The answer to this question: about 30-40 meters.  That’s…pretty deep.  I certainly wouldn’t ever want to be that deep under water.  And that’s residential pressure, after the reducer.  It’s no wonder broken fire hydrants turn into geysers, and why water towers are so creepily tall.

But back to the job at hand.  I was determined to get this project to work, so I decided on another tactic that I had toyed with at the time: splitting the washer hookup and connecting a hose directly to that.

This spigot has certainly seen better days

Once again, it was off to Lowe’s to stare at pipe fittings.  I admit–I rather enjoy just looking at components like this, formulating solutions in my mind, then allowing my attention to drift to potential future projects.  The trouble is, staring blankly at rows filled with utility infrastructure sends visual messages to those around, manifesting into thoughts such as: “This guy has no idea what he’s doing,” or “He’s going to break something or hurt himself,” or “Maybe I’ve watched too much 90s-style man-of-the-house-deprecating sitcoms and I’m judging him too harshly when I really don’t know what he’s capable of.”

I highly doubt that it’s ever that latter thought, however, so in general I try not to tarry too long.  Fortunately, my years of work experience have taught me a useful skill: how to look busy when I’m not, and how to look like I know what I’m doing.  I must have pulled it off, because no one approached me.  And besides which, figuring things out is part of the fun of a project.  I don’t want a detailed walkthrough for everything I do in life.

Anyway, I quickly found a copper hose splitter.  But–would this fit the laundry hookup?  I presumed it would, but I also presumed I would find something to fit the water softener spigot, thinking everything in plumbing was standardized and easy to figure out.  Also, the laundry hose stays pressurized, and since I didn’t want to leave a garden hose pressurized constantly, I would need to split the hookup, and then install a value on the hookup I would use for the hose.

Then it occurred to me: I would buy another wash machine line, which is designed to stay pressurized, then terminate it in a valve, then attach the garden hose to the valve.  Plus, having a washer hose in my possession at the store would allow me to determine if the splitter would fit.  So, I wandered over to the appliances, found a set of hoses, opened the box, and attached the splitter.  I was gambling, of course, that the existing hookup and hose were the same size, but since I couldn’t find any size other than 3/4 in the entire store, I took that to be reasonable confirmation that it was a standard.

The next objective: attach the utility hose to a ball-valve.  All the valves were female-threaded, so I had to find a male connector.  Fortunately, that was easy through trial and error, though I later found out that hose threats and pipe threads are different, but a male 3/4 pipe thread will still attach to a 3/4 female hose thread (though not the other way around).  And fortunately, the Internet was pretty unanimous in that doing this, while not the way things were designed, wouldn’t cause any problems.  So, I didn’t bother swapping this out for another 3/4 male pipe to hose thread adapter–which is what I attached to the other side of the valve for the garden hose.  For whatever reason, it didn’t occur to me that utility hoses had hose thread–something new to learn I guess.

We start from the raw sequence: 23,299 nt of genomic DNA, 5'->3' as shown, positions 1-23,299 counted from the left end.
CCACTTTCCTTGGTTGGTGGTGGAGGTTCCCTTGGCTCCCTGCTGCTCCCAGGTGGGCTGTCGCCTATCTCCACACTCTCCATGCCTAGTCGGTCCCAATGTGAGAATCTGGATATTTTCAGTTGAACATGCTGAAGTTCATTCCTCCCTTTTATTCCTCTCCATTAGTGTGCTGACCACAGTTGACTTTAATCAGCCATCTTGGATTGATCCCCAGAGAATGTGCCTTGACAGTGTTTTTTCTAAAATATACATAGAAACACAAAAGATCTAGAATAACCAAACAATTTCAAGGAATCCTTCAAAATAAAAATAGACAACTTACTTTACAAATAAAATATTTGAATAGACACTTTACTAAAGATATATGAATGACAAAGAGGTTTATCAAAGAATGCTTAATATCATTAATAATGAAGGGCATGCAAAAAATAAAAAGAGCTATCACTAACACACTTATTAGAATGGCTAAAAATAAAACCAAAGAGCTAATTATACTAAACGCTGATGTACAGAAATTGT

The difference is that hoses use pressure to seal against a rubber gasket, because they’re also designed to be removed if desired, whilst pipe thread is meant to be cranked down and left sealed eternally (bypassing the need for a washer), and is so threaded finer to reduce gaps.  For those who weren’t aware of or considered this distinction, myself included, there’s a brief explanation.

Having all the parts (splitter, utility hose, male thread connector, ball-valve, male thread connector to garden hose), I set off for home.

I never did use those hose clamps–they were too big

The splitter attached easily enough, followed by the existing utility hose, then the new one.

After doing this, I asked Liz how old that hose was, which we determined to be the one that came with the house, so it’s probably due to be replaced before it catastrophically explodes

Then it was the fun part: assembling the copper parts.  I really wonder how plumbers do this, because I applied the tape and cranked those bastards down until I ached all over, and they still leaked.  Eventually, after experimenting with additional Teflon layers, I got the leaks to stop…mostly.  The garden hose side still drips ever so slightly, but not enough to bother with taking it all back apart and adding more tape, and only when I leave it pressurized.

I let it sit for a time, ball-valve closed and the line under full pressure.  For whatever reason, I expected my handiwork to explode violently, embedding me with copper shrapnel.  But rationally, if anything were to fail, it would be that ancient rubber hose that’s been on the line since the 60s.

That silicon tape got a new use–it’s a much cleaner solution than duct tape, although eventually I might get the right sized hose clamps for a more permanent fixture

I feel much more confident with this setup, though my prolonged work back there with the piping shook my confidence with the existing pipework, like that old utility hose and the shutoff to the outside spigots that’s so rusted I can’t turn it.  Maybe next I’ll learn soldering.

–Simon